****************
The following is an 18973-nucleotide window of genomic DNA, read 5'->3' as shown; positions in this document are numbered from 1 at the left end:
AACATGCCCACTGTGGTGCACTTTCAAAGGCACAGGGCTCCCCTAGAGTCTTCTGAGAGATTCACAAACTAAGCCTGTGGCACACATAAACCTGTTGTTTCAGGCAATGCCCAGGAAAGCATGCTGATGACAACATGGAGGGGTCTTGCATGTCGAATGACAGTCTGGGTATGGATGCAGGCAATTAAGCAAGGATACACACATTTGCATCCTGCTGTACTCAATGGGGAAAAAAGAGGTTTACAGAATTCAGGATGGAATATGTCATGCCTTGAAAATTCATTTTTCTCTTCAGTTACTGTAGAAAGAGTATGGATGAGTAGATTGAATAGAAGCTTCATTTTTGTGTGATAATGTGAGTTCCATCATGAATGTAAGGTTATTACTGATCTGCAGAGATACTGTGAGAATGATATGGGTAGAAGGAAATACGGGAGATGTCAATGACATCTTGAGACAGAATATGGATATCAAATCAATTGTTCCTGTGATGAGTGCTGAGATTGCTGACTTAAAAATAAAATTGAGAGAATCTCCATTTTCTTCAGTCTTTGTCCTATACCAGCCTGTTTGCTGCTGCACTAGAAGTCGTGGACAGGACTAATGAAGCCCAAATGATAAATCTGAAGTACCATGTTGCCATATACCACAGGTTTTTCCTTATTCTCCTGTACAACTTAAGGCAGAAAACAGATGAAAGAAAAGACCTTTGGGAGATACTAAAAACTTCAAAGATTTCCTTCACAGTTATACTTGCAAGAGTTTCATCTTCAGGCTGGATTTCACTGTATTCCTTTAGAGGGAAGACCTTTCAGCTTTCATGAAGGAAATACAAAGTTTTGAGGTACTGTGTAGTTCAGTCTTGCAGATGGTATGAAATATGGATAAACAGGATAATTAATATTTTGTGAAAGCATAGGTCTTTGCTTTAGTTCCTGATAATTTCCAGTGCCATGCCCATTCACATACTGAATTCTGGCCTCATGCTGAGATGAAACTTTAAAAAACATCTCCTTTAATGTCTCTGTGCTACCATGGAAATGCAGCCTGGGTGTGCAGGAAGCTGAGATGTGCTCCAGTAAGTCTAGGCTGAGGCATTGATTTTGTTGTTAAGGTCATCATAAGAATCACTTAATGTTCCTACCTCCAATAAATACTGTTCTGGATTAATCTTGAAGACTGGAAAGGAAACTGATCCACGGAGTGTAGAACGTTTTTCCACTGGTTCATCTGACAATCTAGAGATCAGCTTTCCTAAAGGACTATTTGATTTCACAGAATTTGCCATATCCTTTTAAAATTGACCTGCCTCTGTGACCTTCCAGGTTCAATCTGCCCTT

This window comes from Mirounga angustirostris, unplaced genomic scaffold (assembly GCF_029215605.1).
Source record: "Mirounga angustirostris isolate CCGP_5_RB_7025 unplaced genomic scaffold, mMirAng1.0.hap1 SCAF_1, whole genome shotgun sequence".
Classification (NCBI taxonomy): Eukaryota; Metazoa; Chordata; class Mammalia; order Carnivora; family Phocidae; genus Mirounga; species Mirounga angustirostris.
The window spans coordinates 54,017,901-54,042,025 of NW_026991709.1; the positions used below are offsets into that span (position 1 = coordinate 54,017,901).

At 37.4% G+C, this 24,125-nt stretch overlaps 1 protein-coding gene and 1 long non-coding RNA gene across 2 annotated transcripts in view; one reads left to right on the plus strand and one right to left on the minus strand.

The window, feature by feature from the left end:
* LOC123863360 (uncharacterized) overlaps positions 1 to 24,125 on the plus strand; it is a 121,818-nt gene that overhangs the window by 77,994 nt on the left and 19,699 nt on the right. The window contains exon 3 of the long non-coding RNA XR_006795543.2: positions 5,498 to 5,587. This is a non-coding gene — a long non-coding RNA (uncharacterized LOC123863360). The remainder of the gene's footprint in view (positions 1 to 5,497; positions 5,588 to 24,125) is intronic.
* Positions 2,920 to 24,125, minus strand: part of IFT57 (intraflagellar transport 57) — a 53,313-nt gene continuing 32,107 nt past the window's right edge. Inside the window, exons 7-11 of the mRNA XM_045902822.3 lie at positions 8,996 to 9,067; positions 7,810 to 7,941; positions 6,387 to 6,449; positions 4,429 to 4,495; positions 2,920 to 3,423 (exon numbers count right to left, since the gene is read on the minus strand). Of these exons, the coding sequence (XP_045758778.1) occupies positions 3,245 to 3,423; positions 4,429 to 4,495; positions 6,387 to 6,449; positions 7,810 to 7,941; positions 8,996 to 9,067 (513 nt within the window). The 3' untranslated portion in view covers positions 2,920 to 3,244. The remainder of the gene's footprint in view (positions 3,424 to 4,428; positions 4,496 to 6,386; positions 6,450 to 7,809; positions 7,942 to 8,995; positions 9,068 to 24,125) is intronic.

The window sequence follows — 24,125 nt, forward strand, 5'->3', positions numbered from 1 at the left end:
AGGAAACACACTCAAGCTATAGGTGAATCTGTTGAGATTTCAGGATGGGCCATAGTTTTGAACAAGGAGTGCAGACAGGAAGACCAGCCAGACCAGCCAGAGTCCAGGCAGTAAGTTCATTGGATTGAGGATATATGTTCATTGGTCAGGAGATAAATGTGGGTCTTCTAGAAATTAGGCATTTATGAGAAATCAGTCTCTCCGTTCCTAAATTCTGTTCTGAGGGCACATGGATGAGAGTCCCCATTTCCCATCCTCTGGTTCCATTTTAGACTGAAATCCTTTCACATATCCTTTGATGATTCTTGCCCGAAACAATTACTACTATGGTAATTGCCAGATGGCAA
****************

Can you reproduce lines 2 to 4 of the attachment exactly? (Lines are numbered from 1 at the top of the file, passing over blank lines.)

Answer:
AACATGCCCACTGTGGTGCACTTTCAAAGGCACAGGGCTCCCCTAGAGTCTTCTGAGAGATTCACAAACTAAGCCTGTGGCACACATAAACCTGTTGTTTCAGGCAATGCCCAGGAAAGCATGCTGATGACAACATGGAGGGGTCTTGCATGTCGAATGACAGTCTGGGTATGGATGCAGGCAATTAAGCAAGGATACACACATTTGCATCCTGCTGTACTCAATGGGGAAAAAAGAGGTTTACAGAATTCAGGATGGAATATGTCATGCCTTGAAAATTCATTTTTCTCTTCAGTTACTGTAGAAAGAGTATGGATGAGTAGATTGAATAGAAGCTTCATTTTTGTGTGATAATGTGAGTTCCATCATGAATGTAAGGTTATTACTGATCTGCAGAGATACTGTGAGAATGATATGGGTAGAAGGAAATACGGGAGATGTCAATGACATCTTGAGACAGAATATGGATATCAAATCAATTGTTCCTGTGATGAGTGCTGAGATTGCTGACTTAAAAATAAAATTGAGAGAATCTCCATTTTCTTCAGTCTTTGTCCTATACCAGCCTGTTTGCTGCTGCACTAGAAGTCGTGGACAGGACTAATGAAGCCCAAATGATAAATCTGAAGTACCATGTTGCCATATACCACAGGTTTTTCCTTATTCTCCTGTACAACTTAAGGCAGAAAACAGATGAAAGAAAAGACCTTTGGGAGATACTAAAAACTTCAAAGATTTCCTTCACAGTTATACTTGCAAGAGTTTCATCTTCAGGCTGGATTTCACTGTATTCCTTTAGAGGGAAGACCTTTCAGCTTTCATGAAGGAAATACAAAGTTTTGAGGTACTGTGTAGTTCAGTCTTGCAGATGGTATGAAATATGGATAAACAGGATAATTAATATTTTGTGAAAGCATAGGTCTTTGCTTTAGTTCCTGATAATTTCCAGTGCCATGCCCATTCACATACTGAATTCTGGCCTCATGCTGAGATGAAACTTTAAAAAACATCTCCTTTAATGTCTCTGTGCTACCATGGAAATGCAGCCTGGGTGTGCAGGAAGCTGAGATGTGCTCCAGTAAGTCTAGGCTGAGGCATTGATTTTGTTGTTAAGGTCATCATAAGAATCACTTAATGTTCCTACCTCCAATAAATACTGTTCTGGATTAATCTTGAAGACTGGAAAGGAAACTGATCCACGGAGTGTAGAACGTTTTTCCACTGGTTCATCTGACAATCTAGAGATCAGCTTTCCTAAAGGACTATTTGATTTCACAGAATTTGCCATATCCTTTTAAAATTGACCTGCCTCTGTGACCTTCCAGGTTCAATCTGCCCTT

This window comes from Mirounga angustirostris, unplaced genomic scaffold (assembly GCF_029215605.1).
Source record: "Mirounga angustirostris isolate CCGP_5_RB_7025 unplaced genomic scaffold, mMirAng1.0.hap1 SCAF_1, whole genome shotgun sequence".